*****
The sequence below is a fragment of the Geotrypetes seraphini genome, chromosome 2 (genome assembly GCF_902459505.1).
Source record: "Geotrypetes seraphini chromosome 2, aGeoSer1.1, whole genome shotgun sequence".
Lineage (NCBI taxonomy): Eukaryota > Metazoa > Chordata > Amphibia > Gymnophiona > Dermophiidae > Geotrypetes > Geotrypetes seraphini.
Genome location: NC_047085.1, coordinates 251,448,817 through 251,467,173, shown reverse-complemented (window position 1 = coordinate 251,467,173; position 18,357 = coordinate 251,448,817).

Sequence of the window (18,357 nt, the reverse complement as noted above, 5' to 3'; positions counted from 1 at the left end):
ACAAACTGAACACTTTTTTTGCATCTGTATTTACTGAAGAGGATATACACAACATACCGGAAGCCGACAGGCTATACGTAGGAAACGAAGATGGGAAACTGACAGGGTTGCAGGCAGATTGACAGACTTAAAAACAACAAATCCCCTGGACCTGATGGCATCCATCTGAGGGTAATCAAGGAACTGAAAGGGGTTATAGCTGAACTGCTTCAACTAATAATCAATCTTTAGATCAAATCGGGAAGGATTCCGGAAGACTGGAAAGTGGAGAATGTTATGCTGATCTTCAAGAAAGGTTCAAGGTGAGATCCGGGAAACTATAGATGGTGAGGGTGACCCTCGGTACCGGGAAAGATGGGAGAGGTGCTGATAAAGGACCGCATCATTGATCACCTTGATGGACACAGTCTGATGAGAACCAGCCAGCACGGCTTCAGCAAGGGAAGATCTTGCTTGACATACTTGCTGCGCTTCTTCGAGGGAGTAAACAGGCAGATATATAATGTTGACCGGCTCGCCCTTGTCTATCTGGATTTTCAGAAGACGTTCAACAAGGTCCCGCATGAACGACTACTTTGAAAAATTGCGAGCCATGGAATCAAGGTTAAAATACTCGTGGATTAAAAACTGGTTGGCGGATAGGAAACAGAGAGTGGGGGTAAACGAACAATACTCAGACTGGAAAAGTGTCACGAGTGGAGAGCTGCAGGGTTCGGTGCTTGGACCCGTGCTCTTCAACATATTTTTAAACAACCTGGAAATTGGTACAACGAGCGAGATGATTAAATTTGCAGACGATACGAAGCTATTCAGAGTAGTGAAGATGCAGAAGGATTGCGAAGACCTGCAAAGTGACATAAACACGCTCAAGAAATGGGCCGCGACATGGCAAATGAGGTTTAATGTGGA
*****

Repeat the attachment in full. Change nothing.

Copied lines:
The sequence below is a fragment of the Geotrypetes seraphini genome, chromosome 2 (genome assembly GCF_902459505.1).
Source record: "Geotrypetes seraphini chromosome 2, aGeoSer1.1, whole genome shotgun sequence".
Lineage (NCBI taxonomy): Eukaryota > Metazoa > Chordata > Amphibia > Gymnophiona > Dermophiidae > Geotrypetes > Geotrypetes seraphini.
Genome location: NC_047085.1, coordinates 251,448,817 through 251,467,173, shown reverse-complemented (window position 1 = coordinate 251,467,173; position 18,357 = coordinate 251,448,817).

Sequence of the window (18,357 nt, the reverse complement as noted above, 5' to 3'; positions counted from 1 at the left end):
ACAAACTGAACACTTTTTTTGCATCTGTATTTACTGAAGAGGATATACACAACATACCGGAAGCCGACAGGCTATACGTAGGAAACGAAGATGGGAAACTGACAGGGTTGCAGGCAGATTGACAGACTTAAAAACAACAAATCCCCTGGACCTGATGGCATCCATCTGAGGGTAATCAAGGAACTGAAAGGGGTTATAGCTGAACTGCTTCAACTAATAATCAATCTTTAGATCAAATCGGGAAGGATTCCGGAAGACTGGAAAGTGGAGAATGTTATGCTGATCTTCAAGAAAGGTTCAAGGTGAGATCCGGGAAACTATAGATGGTGAGGGTGACCCTCGGTACCGGGAAAGATGGGAGAGGTGCTGATAAAGGACCGCATCATTGATCACCTTGATGGACACAGTCTGATGAGAACCAGCCAGCACGGCTTCAGCAAGGGAAGATCTTGCTTGACATACTTGCTGCGCTTCTTCGAGGGAGTAAACAGGCAGATATATAATGTTGACCGGCTCGCCCTTGTCTATCTGGATTTTCAGAAGACGTTCAACAAGGTCCCGCATGAACGACTACTTTGAAAAATTGCGAGCCATGGAATCAAGGTTAAAATACTCGTGGATTAAAAACTGGTTGGCGGATAGGAAACAGAGAGTGGGGGTAAACGAACAATACTCAGACTGGAAAAGTGTCACGAGTGGAGAGCTGCAGGGTTCGGTGCTTGGACCCGTGCTCTTCAACATATTTTTAAACAACCTGGAAATTGGTACAACGAGCGAGATGATTAAATTTGCAGACGATACGAAGCTATTCAGAGTAGTGAAGATGCAGAAGGATTGCGAAGACCTGCAAAGTGACATAAACACGCTCAAGAAATGGGCCGCGACATGGCAAATGAGGTTTAATGTGGA